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No ‘close calls’ identified in major Angus adult care probe following tragedy of cancer patient left to die ‘without dignity’

A significant case review made almost 60 recommendations following the Angus death. Pic: Shutterstock
A significant case review made almost 60 recommendations following the Angus death. Pic: Shutterstock

Angus care chiefs say no other “near misses” have been uncovered following the death of a cancer victim left to die in squalor.

A review of almost 100 local cases was launched in the wake of the tragedy surrounding a patient known as P19.

The 50-year-old died in December 2018 from advanced bowel cancer.

But a catalogue of failings led to the death becoming the subject of a significant case review (SCR).

A damning report released last November said P19 had been failed by nearly 20 different services and organisations.

It found the patient had died “without dignity”.

And while the death could not have been prevented, P19 was left to live in “squalid” and “horrendous” conditions.

Angus Adult Protection Committee, Angus Health and Social Care Partnership (AHSCP) and NHS Tayside all apologised publicly over the failings.

And the review led to almost 60 improvement recommendations.

“I am heart sorry for everyone involved in this – P19 and the people involved in the services.”

Angus councillor Julie Bell

An assurance has now been given that a major audit found no evidence of others in Angus at risk of slipping through the net.

Joint commission

Council chief executive Margo Williamson told scrutiny committee councillors: “A full multi-agency action plan is being developed to ensure all 59 recommendations are progressed.”

A number of changes have already been put in place.

And a commission involving Healthcare Improvement Scotland (HIS) and the Care Inspectorate (CI) will be in place within weeks.

Its aim is to ensure lessons learned from the tragic case are applied in Angus and beyond.

“A commission instructed to support a local area to deliver an improvement plan from an SCR is an indication of the significance of the findings both locally and nationally,” said the chief executive.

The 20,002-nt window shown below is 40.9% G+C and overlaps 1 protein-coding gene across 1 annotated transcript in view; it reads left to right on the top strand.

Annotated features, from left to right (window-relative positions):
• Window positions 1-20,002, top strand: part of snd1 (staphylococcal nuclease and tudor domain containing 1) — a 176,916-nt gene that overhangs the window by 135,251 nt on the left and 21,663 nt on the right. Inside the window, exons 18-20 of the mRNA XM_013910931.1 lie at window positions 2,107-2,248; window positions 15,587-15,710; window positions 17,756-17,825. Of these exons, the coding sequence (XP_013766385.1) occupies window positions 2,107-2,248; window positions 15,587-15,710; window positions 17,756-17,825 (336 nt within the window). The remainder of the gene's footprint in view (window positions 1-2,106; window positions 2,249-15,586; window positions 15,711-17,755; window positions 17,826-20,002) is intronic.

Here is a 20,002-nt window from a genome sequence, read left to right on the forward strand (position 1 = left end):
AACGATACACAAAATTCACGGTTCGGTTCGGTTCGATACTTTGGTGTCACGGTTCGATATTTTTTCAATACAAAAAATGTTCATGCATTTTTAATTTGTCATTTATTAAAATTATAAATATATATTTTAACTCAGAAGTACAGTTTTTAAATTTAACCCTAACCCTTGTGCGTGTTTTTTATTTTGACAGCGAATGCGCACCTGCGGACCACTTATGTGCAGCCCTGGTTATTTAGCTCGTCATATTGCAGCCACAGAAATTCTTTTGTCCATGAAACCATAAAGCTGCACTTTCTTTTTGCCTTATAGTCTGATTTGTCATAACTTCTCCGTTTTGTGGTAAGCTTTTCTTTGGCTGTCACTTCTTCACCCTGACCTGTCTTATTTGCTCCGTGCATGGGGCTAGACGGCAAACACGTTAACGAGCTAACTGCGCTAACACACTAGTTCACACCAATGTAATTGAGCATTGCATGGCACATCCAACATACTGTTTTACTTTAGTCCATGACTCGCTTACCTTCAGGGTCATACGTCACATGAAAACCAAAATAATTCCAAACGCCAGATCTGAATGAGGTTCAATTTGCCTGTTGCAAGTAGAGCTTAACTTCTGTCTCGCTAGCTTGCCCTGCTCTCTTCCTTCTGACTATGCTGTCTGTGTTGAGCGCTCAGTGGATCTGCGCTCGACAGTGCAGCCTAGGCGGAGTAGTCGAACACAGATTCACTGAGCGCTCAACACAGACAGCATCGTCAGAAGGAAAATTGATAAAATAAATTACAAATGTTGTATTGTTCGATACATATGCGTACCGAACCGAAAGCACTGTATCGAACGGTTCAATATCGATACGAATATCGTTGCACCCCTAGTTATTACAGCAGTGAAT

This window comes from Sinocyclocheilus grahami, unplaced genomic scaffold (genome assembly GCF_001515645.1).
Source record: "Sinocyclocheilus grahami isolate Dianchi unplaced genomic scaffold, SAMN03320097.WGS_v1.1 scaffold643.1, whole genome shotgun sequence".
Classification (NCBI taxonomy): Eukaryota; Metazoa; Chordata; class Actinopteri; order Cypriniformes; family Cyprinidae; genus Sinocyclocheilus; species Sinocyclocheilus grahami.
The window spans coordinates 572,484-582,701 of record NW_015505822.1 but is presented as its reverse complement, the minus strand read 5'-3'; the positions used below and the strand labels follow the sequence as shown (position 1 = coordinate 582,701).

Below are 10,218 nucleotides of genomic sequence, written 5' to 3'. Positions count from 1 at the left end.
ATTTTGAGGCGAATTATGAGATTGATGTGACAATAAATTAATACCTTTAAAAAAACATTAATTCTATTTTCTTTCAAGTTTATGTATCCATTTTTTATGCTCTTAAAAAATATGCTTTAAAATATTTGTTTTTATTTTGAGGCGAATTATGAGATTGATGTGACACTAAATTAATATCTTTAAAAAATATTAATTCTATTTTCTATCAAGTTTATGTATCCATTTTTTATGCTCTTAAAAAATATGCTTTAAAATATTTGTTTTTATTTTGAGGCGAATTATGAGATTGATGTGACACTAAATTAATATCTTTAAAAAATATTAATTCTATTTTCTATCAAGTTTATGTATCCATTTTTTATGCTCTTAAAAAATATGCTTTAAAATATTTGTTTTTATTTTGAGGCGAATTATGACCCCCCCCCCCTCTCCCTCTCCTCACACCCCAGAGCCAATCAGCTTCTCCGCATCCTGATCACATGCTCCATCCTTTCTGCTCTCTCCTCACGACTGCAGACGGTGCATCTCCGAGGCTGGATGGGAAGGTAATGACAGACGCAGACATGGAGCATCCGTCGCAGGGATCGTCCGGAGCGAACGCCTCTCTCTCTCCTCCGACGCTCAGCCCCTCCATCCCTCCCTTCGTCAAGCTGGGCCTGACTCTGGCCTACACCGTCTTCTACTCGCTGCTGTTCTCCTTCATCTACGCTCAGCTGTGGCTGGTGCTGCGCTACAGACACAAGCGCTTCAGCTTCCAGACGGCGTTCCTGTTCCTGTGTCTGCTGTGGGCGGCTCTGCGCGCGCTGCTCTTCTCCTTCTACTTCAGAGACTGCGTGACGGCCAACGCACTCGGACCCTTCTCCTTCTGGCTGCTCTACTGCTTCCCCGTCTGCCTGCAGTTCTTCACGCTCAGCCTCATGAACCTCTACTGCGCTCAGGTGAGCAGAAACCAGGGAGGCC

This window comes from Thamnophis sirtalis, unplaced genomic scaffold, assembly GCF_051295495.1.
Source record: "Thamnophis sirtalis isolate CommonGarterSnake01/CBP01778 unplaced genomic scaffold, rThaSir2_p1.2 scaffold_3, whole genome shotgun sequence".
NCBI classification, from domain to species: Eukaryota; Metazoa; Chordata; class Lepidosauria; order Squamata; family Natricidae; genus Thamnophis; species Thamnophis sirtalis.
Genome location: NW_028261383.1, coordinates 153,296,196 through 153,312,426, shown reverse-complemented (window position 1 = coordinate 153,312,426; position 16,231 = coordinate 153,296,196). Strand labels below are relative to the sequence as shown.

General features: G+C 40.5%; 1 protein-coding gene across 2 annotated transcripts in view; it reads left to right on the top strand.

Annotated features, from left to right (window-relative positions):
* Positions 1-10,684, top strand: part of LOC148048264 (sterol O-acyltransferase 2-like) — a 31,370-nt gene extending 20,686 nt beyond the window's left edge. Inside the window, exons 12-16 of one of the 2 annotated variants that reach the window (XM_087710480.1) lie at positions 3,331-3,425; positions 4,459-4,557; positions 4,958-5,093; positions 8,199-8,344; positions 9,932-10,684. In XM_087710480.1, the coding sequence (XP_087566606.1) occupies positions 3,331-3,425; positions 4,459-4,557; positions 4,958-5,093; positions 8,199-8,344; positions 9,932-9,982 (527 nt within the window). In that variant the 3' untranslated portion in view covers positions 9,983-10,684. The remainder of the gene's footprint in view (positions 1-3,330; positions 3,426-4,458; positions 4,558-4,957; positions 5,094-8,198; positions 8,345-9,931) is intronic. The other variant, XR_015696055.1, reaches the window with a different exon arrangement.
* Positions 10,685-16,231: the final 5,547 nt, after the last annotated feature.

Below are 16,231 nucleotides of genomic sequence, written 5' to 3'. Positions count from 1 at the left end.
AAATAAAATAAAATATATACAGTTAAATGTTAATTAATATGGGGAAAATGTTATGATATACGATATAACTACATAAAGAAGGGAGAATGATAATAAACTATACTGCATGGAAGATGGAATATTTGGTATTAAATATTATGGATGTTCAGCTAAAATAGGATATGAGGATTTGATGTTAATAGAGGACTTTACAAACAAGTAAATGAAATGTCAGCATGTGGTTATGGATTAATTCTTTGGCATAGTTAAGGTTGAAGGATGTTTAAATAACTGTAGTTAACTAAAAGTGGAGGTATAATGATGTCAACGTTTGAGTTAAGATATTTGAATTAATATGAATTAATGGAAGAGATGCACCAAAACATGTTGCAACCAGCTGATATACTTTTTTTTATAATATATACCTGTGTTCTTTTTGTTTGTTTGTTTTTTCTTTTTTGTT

“And the scale of work that is required to deliver the recommendations in a meaningful way.”

‘Incredibly complex’

Kirriemuir councillor Julie Bell said: “I am heart sorry for everyone involved in this – P19 and the people involved in the services.”

The SCR found some of those involved in P19’s care had suffered mental trauma.

“There is a real tension between capacity, human rights, risk management, decision-making and rules,” she added.

“It’s incredibly complex.

“And I hate the phrase, but I wonder if any other instances of close calls or near misses have been picked up?”

AHSCP head of service George Bowie said a large-scale audit of adult protection care management was carried out in 2020.

“It was 96 cases, so it was a big audit. We didn’t identify any high-risk situations.”

Commissioned service providers have also been looked at, with no evidence of major risk cases.

“That’s not to say there are not risks or challenges in these arrangements,” Mr Bowie said.

“Of course there are. And they are very pressured at the moment because of capacity issues.”

Meetings are being held on a weekly basis to prioritise Angus cases on the basis of need and risk.

And the authority remains in close contact with the Scottish Government around progress on the review recommendations.

Council actions

Among those were three specific to Angus Council.

  • Contracts with care providers should include explicit information on how to escalate concerns and who those should be raised with.
  • Regular inspection of properties where concerns have been raised on a regular basis.
  • A system to make clear roles and responsibilities for vulnerable people requiring temporary housing.

Poor record-keeping, missed opportunities and blurred lines of responsibility were all criticised in the catalogue of failings around P19’s care.

There were 19 different agencies and organisations involved in the case.

P19 was diagnosed with multiple sclerosis in 2014 and had used alcohol heavily in the past.

Yet despite being considered an “adult at risk” in August 2018, they died in an “emaciated” state, weighing just over six-and-a-half stones

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